Originally recorded on 4 sound discs. Reformatted in 2010 as 12 digital wav files. Duration is 7 hr., 4 min.
An interview of Lisa Gralnick conducted 2007 October 29-30, by Mija Riedel, for the Archives of American Art's Nanette L. Laitman Documentation Project for Craft and Decorative Arts in America, at Gralnik's home, in Madison, Wisconsin.
Gralnick speaks of her father's illness; taking a jewelry-making class as a teenager; the honors college at Kent State; her master's thesis and the Cosmogonic Cycle; teaching enameling at Kent State to support her studio art; the metals program at Parsons School of Design; a black rubber house in upstate New York; creating structures out of black plastic; her introduction to computers; working with gold; drawing inspiration from physics and machinery; her fascination with dentistry tools; being a hands-on learner; satisfaction from the labor of art; working with metal; her methodological form of teaching; teaching a graduate class and focusing on body parts; the relationship between ambition and hard work; teaching in an art department as opposed to a craft department; her recent reliquary and jewelry work; poetic and musical influences; showing abstraction and emotion in her work; the creation of The Gold Standard pieces. Gralnick also recalls Mary Ann Scherr, Gary Bengier Matzdorf, Jannis Kounellis, Alan Lightman, Myra Mimlitsch Gray, and others.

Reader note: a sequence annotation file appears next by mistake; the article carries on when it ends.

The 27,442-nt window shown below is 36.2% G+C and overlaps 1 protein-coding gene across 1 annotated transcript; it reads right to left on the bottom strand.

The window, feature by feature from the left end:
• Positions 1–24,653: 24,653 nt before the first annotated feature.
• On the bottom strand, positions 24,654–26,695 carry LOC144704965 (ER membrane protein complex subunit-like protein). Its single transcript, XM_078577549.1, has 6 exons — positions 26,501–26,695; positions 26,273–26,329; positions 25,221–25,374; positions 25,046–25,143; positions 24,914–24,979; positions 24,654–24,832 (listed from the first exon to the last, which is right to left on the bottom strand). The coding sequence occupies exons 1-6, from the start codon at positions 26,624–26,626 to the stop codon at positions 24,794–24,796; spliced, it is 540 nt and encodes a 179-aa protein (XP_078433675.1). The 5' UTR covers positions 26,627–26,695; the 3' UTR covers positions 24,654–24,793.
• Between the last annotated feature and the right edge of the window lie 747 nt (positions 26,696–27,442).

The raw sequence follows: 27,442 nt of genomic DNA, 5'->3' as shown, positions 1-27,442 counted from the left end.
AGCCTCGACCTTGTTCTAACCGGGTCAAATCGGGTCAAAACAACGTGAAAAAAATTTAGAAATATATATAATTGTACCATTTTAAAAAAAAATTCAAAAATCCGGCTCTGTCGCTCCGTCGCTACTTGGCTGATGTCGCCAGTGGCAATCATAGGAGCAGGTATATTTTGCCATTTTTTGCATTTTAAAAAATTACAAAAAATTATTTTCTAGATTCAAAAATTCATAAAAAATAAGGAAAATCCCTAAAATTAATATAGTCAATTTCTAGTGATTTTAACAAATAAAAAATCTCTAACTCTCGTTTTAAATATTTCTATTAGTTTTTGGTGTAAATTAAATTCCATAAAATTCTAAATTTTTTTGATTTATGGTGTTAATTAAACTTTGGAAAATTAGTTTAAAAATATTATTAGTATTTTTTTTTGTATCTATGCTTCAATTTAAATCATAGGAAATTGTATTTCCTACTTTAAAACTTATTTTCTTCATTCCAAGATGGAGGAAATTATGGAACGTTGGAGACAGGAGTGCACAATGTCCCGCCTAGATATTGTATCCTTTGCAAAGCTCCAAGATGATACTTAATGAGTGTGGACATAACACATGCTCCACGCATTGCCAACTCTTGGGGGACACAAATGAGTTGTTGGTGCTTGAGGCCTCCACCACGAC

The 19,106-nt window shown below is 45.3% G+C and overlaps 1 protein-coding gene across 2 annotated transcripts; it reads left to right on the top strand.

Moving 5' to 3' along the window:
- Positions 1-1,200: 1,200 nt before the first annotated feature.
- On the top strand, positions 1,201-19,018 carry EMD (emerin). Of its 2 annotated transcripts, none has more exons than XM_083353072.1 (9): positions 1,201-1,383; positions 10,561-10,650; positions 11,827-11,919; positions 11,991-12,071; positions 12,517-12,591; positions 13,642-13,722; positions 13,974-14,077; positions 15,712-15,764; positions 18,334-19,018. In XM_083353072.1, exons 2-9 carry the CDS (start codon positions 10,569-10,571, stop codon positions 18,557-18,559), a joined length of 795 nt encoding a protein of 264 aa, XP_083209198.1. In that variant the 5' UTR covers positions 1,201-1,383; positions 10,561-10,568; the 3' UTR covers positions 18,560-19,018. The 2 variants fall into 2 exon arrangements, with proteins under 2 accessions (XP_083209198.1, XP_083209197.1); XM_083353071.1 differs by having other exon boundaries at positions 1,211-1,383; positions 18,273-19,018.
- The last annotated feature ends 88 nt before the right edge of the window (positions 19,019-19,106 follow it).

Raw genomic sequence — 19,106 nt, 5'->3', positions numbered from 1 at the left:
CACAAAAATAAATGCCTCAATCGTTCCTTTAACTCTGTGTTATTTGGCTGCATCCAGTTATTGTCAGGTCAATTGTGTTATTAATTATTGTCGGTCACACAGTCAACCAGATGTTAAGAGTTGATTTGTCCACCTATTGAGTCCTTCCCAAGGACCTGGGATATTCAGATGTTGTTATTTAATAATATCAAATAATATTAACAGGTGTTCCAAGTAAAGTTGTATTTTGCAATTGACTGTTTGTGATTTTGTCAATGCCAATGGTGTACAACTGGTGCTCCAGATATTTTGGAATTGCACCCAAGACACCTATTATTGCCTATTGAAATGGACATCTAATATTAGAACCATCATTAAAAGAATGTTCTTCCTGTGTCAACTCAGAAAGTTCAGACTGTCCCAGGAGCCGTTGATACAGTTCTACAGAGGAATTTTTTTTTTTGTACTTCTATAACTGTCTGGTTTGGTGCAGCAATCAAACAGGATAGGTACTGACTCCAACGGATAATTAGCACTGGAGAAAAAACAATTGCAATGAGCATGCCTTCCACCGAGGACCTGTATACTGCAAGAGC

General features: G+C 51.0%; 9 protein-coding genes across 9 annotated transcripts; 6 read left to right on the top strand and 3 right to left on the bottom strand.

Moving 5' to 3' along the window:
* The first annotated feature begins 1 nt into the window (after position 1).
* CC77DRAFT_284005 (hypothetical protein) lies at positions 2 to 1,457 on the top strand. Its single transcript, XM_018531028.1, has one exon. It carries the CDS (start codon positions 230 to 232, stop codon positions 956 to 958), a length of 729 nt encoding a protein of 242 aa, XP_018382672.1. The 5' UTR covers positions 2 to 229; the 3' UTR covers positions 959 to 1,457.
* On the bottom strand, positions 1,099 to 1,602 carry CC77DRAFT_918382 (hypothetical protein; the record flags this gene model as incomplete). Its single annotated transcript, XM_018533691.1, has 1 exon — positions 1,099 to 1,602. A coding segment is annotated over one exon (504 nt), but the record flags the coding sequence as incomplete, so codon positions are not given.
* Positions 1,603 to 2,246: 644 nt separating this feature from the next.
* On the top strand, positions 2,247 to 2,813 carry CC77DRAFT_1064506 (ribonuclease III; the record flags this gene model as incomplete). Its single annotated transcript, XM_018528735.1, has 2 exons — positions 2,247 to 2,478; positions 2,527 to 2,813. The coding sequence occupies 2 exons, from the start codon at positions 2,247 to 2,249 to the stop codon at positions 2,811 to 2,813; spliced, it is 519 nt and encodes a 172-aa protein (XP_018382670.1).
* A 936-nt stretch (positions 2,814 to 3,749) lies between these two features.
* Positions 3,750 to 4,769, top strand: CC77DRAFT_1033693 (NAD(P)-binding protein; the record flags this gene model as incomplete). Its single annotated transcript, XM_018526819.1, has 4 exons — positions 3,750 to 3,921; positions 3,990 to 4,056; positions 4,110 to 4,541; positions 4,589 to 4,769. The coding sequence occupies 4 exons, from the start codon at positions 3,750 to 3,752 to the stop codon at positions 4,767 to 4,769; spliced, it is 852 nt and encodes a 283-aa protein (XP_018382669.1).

Quotes and excerpts must be cited as follows: Oral history interview with Lisa Gralnick, 2007 October 29-30. Archives of American Art, Smithsonian Institution.
Funding for this interview was provided by the Nanette L. Laitman Documentation Project for Craft and Decorative Arts in America. Funding for the digital preservation of this interview was provided by a grant from the Save America's Treasures Program of the National Park Service.
Lisa Gralnick (1956- ) is a metalsmith and professor from Madison, Wisconsin. Mija Riedel (1958- ) is a curator and writer from San Francisco, California.
This interview is part of the Archives of American Art Oral History Program, started in 1958 to document the history of the visual arts in the United States, primarily through interviews with artists, historians, dealers, critics and administrators.
Archives of American Art, Smithsonian Institution, 750 9th St. NW, Washington, D.C. 20001